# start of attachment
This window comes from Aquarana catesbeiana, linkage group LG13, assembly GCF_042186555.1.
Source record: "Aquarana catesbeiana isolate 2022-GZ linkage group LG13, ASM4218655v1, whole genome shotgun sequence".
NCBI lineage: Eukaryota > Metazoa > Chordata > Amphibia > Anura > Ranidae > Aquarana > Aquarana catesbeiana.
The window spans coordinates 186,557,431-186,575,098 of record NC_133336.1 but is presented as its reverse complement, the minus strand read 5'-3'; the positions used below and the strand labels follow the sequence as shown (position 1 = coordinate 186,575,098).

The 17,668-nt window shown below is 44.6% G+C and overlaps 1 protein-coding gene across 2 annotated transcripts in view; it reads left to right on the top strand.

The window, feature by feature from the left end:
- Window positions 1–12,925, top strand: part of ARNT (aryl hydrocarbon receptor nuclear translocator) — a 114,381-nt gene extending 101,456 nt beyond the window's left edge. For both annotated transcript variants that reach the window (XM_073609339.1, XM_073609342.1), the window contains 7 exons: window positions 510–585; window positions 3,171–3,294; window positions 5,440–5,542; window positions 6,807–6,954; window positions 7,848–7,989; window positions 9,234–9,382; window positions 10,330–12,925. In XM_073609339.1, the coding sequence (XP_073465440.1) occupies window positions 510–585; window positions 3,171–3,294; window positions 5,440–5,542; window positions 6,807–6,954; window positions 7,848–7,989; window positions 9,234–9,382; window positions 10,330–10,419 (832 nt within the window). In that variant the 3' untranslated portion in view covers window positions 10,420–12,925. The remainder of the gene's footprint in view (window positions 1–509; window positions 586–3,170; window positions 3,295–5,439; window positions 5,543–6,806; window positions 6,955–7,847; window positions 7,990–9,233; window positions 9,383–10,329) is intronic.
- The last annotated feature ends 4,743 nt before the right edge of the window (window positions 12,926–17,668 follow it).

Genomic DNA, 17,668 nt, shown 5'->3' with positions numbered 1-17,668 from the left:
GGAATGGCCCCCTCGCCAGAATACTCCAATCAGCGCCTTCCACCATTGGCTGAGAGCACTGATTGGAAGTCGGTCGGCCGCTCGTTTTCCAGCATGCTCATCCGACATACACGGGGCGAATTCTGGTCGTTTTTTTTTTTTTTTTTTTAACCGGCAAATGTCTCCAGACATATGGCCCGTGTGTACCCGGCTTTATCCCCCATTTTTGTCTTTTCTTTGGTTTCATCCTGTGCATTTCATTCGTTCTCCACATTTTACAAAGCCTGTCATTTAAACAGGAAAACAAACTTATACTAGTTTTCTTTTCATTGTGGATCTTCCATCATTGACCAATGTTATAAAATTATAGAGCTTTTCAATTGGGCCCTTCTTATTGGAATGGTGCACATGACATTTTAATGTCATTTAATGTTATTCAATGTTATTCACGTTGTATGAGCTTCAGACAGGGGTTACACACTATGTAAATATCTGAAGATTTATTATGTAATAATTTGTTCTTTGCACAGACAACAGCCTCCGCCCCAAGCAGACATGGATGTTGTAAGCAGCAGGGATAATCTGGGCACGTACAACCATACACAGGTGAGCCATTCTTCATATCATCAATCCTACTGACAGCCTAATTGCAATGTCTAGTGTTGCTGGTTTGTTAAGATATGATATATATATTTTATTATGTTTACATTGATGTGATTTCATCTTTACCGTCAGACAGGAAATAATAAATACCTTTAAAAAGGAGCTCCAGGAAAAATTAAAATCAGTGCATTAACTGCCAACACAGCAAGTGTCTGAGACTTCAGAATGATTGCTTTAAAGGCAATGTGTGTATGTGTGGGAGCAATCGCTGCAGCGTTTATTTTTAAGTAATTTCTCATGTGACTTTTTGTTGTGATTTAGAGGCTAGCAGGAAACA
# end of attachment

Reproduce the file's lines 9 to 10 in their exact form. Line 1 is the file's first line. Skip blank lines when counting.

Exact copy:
Genomic DNA, 17,668 nt, shown 5'->3' with positions numbered 1-17,668 from the left:
GGAATGGCCCCCTCGCCAGAATACTCCAATCAGCGCCTTCCACCATTGGCTGAGAGCACTGATTGGAAGTCGGTCGGCCGCTCGTTTTCCAGCATGCTCATCCGACATACACGGGGCGAATTCTGGTCGTTTTTTTTTTTTTTTTTTTAACCGGCAAATGTCTCCAGACATATGGCCCGTGTGTACCCGGCTTTATCCCCCATTTTTGTCTTTTCTTTGGTTTCATCCTGTGCATTTCATTCGTTCTCCACATTTTACAAAGCCTGTCATTTAAACAGGAAAACAAACTTATACTAGTTTTCTTTTCATTGTGGATCTTCCATCATTGACCAATGTTATAAAATTATAGAGCTTTTCAATTGGGCCCTTCTTATTGGAATGGTGCACATGACATTTTAATGTCATTTAATGTTATTCAATGTTATTCACGTTGTATGAGCTTCAGACAGGGGTTACACACTATGTAAATATCTGAAGATTTATTATGTAATAATTTGTTCTTTGCACAGACAACAGCCTCCGCCCCAAGCAGACATGGATGTTGTAAGCAGCAGGGATAATCTGGGCACGTACAACCATACACAGGTGAGCCATTCTTCATATCATCAATCCTACTGACAGCCTAATTGCAATGTCTAGTGTTGCTGGTTTGTTAAGATATGATATATATATTTTATTATGTTTACATTGATGTGATTTCATCTTTACCGTCAGACAGGAAATAATAAATACCTTTAAAAAGGAGCTCCAGGAAAAATTAAAATCAGTGCATTAACTGCCAACACAGCAAGTGTCTGAGACTTCAGAATGATTGCTTTAAAGGCAATGTGTGTATGTGTGGGAGCAATCGCTGCAGCGTTTATTTTTAAGTAATTTCTCATGTGACTTTTTGTTGTGATTTAGAGGCTAGCAGGAAACA